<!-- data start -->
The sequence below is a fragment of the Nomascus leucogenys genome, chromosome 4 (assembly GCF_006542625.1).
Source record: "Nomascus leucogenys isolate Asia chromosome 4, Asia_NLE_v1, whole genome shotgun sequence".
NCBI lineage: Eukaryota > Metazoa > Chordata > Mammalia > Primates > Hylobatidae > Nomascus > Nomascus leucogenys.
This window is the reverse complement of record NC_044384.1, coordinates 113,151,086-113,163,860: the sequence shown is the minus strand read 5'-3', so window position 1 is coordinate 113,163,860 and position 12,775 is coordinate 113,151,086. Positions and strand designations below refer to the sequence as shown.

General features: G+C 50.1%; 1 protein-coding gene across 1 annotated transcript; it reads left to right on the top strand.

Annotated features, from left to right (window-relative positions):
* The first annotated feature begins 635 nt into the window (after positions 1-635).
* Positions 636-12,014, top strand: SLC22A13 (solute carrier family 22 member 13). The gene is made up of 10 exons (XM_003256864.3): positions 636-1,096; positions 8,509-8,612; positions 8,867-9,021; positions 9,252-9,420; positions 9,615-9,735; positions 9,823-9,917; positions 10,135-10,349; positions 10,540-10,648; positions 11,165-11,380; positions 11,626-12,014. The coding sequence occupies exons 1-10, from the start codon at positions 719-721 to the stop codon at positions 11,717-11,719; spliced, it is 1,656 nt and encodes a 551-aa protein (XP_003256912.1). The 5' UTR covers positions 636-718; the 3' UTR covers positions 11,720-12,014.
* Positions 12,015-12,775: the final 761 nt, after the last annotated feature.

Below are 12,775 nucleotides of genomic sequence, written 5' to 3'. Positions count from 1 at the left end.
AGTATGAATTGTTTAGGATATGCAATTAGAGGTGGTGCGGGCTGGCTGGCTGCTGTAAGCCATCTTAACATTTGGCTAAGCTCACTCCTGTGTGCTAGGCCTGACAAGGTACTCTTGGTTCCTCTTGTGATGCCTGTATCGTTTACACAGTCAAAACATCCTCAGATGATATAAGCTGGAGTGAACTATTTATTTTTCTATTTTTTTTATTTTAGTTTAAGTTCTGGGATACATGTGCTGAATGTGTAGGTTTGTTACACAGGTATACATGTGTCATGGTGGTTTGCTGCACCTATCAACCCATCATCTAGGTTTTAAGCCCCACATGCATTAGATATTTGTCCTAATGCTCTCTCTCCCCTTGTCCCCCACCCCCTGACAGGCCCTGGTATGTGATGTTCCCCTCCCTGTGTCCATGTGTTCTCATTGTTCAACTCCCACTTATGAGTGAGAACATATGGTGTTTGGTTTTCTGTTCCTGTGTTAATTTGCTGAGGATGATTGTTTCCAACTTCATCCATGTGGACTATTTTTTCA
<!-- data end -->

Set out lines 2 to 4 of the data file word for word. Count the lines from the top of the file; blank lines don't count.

Source record: "Nomascus leucogenys isolate Asia chromosome 4, Asia_NLE_v1, whole genome shotgun sequence".
NCBI lineage: Eukaryota > Metazoa > Chordata > Mammalia > Primates > Hylobatidae > Nomascus > Nomascus leucogenys.
This window is the reverse complement of record NC_044384.1, coordinates 113,151,086-113,163,860: the sequence shown is the minus strand read 5'-3', so window position 1 is coordinate 113,163,860 and position 12,775 is coordinate 113,151,086. Positions and strand designations below refer to the sequence as shown.